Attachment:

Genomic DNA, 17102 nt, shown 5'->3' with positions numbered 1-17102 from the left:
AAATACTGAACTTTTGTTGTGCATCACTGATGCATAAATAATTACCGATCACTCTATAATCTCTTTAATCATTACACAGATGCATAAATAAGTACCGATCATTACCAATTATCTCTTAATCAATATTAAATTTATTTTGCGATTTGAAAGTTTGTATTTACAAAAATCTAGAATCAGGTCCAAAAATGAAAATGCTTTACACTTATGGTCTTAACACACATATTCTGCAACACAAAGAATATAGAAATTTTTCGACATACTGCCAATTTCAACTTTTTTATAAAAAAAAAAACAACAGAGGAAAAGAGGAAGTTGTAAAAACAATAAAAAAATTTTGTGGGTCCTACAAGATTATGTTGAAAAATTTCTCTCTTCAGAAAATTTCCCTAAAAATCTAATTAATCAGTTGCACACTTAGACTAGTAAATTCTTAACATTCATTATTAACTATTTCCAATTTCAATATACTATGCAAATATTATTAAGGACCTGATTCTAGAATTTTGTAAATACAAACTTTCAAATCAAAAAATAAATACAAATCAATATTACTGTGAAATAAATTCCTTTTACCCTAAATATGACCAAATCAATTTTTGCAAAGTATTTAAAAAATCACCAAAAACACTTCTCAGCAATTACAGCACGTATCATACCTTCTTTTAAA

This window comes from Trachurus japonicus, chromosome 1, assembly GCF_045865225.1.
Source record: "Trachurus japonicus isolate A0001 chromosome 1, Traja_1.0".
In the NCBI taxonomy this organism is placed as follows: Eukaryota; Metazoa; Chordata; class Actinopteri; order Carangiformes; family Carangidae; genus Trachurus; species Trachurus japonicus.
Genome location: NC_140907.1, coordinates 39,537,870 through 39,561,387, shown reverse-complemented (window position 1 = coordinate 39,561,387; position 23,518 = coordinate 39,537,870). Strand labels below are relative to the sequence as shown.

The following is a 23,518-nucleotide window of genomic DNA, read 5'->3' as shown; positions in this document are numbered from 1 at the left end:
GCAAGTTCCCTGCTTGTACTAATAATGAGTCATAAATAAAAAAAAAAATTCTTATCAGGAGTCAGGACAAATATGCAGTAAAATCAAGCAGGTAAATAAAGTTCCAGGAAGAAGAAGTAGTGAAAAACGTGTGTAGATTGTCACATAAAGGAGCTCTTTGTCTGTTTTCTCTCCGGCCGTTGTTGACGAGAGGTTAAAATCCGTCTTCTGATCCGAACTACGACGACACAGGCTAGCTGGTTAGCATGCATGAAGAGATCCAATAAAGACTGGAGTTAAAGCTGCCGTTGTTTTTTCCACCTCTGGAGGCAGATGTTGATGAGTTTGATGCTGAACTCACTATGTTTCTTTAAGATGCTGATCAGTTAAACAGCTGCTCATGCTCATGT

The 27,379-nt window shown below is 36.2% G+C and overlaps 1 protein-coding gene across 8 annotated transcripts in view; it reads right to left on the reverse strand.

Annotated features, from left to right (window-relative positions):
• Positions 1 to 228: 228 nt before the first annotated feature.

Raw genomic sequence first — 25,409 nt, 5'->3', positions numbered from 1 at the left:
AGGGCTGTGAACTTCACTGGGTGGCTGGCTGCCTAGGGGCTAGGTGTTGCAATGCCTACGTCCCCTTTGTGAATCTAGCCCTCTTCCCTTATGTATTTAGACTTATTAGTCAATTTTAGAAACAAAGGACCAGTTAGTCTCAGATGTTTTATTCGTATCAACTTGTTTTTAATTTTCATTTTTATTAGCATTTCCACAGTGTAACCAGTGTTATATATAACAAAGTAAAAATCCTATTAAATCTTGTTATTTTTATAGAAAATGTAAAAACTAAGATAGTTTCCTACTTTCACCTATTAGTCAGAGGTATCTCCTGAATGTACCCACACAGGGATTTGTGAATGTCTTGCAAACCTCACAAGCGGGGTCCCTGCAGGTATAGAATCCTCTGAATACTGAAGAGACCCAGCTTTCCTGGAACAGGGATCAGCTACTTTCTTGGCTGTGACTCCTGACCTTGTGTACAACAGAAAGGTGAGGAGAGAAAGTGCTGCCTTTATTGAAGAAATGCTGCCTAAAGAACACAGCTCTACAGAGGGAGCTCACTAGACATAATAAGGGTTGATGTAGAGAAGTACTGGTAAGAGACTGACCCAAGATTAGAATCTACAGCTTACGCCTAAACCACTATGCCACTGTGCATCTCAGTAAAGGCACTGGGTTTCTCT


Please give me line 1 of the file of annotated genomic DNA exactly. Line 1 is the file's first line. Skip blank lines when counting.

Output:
Genomic DNA, 17102 nt, shown 5'->3' with positions numbered 1-17102 from the left: